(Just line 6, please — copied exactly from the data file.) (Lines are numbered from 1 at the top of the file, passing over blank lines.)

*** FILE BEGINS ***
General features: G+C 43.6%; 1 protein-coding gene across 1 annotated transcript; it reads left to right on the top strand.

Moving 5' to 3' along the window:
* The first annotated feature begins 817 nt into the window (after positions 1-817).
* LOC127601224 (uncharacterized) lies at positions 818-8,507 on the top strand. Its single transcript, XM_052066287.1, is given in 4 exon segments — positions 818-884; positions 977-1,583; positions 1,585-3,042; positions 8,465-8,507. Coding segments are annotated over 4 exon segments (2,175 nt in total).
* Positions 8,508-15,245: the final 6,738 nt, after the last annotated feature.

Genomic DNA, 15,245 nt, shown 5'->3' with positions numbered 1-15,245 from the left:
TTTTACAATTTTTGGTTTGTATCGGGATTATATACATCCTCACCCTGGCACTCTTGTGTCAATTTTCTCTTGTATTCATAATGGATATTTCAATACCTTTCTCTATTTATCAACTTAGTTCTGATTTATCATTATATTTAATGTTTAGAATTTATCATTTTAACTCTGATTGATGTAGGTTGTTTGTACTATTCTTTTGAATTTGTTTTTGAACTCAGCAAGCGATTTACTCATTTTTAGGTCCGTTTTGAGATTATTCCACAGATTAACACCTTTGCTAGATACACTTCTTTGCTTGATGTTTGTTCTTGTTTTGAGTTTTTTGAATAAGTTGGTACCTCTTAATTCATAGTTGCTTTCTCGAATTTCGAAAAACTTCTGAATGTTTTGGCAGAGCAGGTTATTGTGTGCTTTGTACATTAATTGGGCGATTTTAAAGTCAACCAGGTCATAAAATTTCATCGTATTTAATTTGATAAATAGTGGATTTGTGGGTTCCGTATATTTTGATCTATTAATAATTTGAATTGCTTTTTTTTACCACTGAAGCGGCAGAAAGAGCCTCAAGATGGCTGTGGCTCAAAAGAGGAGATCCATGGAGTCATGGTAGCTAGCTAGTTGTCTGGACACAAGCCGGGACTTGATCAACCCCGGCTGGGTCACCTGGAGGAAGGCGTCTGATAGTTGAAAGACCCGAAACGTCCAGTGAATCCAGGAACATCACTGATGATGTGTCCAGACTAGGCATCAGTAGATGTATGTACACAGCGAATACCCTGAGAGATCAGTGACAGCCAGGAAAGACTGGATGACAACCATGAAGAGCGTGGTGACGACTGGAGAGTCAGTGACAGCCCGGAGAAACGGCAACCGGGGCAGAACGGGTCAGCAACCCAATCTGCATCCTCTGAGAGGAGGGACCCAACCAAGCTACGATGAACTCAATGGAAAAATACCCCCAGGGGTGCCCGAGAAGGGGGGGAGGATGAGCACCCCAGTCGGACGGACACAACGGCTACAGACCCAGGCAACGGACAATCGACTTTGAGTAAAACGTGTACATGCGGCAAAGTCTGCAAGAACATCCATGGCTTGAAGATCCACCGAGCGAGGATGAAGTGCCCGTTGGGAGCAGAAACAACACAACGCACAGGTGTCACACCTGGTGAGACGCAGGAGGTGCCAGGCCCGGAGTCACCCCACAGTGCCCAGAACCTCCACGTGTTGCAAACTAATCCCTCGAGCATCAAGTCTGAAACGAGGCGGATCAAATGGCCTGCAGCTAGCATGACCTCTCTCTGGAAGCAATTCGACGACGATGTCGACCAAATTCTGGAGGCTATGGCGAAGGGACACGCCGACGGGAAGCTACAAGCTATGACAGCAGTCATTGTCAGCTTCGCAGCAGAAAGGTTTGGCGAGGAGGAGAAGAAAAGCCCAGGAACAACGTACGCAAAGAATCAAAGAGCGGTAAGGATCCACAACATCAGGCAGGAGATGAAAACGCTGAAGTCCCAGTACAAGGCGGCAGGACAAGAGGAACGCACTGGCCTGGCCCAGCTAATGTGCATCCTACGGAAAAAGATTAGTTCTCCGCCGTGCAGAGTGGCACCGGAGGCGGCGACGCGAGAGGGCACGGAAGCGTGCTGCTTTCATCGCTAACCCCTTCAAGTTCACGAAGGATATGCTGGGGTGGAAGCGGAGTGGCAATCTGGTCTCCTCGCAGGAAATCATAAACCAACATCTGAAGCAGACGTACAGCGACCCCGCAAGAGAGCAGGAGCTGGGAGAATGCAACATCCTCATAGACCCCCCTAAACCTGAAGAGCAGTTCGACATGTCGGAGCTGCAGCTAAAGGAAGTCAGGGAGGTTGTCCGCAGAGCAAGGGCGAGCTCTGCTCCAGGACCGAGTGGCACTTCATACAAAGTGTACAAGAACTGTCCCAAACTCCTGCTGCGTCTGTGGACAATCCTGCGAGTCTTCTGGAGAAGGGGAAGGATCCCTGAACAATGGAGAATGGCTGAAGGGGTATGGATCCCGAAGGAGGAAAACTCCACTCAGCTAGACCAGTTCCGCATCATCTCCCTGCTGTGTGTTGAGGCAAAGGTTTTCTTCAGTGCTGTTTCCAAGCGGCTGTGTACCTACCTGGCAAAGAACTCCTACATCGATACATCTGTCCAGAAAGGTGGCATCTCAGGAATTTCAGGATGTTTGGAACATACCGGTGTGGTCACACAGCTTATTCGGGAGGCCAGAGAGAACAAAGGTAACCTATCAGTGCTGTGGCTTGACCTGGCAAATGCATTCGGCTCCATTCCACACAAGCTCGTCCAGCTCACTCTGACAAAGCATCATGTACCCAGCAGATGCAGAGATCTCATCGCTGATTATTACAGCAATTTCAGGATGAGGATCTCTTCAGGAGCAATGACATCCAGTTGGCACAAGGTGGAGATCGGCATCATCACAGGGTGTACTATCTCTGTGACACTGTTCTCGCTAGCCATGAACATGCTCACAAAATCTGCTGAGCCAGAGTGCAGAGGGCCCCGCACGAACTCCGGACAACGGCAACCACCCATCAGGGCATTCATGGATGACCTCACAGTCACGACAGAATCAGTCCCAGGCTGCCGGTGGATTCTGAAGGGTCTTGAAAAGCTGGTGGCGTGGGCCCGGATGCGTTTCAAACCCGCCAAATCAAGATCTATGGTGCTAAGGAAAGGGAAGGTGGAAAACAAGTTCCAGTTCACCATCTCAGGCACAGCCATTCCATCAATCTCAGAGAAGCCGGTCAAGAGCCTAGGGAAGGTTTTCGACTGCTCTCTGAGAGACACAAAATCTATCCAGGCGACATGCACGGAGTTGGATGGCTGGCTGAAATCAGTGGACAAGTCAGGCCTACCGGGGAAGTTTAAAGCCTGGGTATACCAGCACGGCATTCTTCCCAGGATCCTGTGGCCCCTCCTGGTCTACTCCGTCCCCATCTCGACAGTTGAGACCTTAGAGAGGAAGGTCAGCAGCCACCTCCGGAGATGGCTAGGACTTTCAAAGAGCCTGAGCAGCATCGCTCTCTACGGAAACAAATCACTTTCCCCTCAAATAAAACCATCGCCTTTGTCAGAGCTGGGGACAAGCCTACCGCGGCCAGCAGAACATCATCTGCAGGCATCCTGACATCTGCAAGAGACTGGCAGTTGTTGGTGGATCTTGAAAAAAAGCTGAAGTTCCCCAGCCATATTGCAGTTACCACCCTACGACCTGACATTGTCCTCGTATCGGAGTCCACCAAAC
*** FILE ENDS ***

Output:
Genomic DNA, 15,245 nt, shown 5'->3' with positions numbered 1-15,245 from the left: